|Incorporation and the Management of the Craft
Whilst the wheelwrights craft has been practised for more than 4000 years, it was only in 1630 that the Wheelwrights of London, having become sufficiently wealthy to pay the costs and legal fees involved in incorporation, formed a committee to approach the City authorities. Later that year the leading Wheelwrights and Coachmakers came together and petitioned for incorporation as a single company.
In the next thirty years or so the City was preoccupied with other matters including the Civil War, the Commonwealth under Oliver Cromwell, the Dutch War, the Great Plague and the Fire of London.
Granting of the Royal Charter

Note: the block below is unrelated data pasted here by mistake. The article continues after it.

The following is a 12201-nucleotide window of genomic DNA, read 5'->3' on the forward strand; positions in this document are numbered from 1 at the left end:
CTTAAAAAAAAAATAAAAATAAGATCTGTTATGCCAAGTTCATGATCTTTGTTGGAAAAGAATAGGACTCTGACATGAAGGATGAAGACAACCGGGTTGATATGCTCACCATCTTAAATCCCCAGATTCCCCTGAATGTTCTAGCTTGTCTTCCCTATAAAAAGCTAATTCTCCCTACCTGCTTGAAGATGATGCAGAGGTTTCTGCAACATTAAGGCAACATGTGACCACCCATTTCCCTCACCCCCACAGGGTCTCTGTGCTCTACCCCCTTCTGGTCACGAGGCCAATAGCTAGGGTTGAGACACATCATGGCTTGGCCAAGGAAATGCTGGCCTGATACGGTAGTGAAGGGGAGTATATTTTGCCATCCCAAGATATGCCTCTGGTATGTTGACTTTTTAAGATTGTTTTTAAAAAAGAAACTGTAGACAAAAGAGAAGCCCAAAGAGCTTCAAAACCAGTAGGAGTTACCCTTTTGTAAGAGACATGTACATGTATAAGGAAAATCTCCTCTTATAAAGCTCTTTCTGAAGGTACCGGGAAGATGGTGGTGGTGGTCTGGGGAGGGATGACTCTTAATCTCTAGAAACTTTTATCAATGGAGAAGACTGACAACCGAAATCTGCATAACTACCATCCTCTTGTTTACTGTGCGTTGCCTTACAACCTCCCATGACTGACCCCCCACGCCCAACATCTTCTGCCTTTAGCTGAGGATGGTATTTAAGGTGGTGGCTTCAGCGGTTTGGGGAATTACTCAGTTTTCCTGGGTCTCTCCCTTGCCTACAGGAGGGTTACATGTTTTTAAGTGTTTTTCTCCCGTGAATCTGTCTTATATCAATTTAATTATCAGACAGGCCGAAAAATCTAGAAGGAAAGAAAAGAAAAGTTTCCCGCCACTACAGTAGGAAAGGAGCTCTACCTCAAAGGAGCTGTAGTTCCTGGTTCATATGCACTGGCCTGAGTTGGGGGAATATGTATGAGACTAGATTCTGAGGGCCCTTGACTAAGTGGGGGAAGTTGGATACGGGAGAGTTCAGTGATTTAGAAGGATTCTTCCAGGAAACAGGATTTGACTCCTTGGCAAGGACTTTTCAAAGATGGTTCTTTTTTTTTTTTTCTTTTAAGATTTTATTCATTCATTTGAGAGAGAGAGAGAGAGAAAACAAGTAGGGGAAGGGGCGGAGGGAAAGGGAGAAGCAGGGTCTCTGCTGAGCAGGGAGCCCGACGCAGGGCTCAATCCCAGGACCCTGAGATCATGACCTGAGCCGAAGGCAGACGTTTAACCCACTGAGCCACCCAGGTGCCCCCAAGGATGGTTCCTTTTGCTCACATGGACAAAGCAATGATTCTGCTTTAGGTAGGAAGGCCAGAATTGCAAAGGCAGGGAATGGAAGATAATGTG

The Wheelwrights, independently of the Coachmakers made a separate petition for incorporation and on 3rd February 1670, Charles II granted the Wheelwrights a Charter.
The Worshipful Company of Wheelwrights became, in order of precedence, the sixty-eighth Livery Company of the City of London. After receiving the Charter the Wheelwrights Company carried on the work of the former Guild but the legal status of the Charter enhanced its power and gave it the right to make its own bye-laws and thus govern the operation of the trade. The jurisdiction of the Company covered all wheelwrights working within the City but did not extend far outside its boundaries.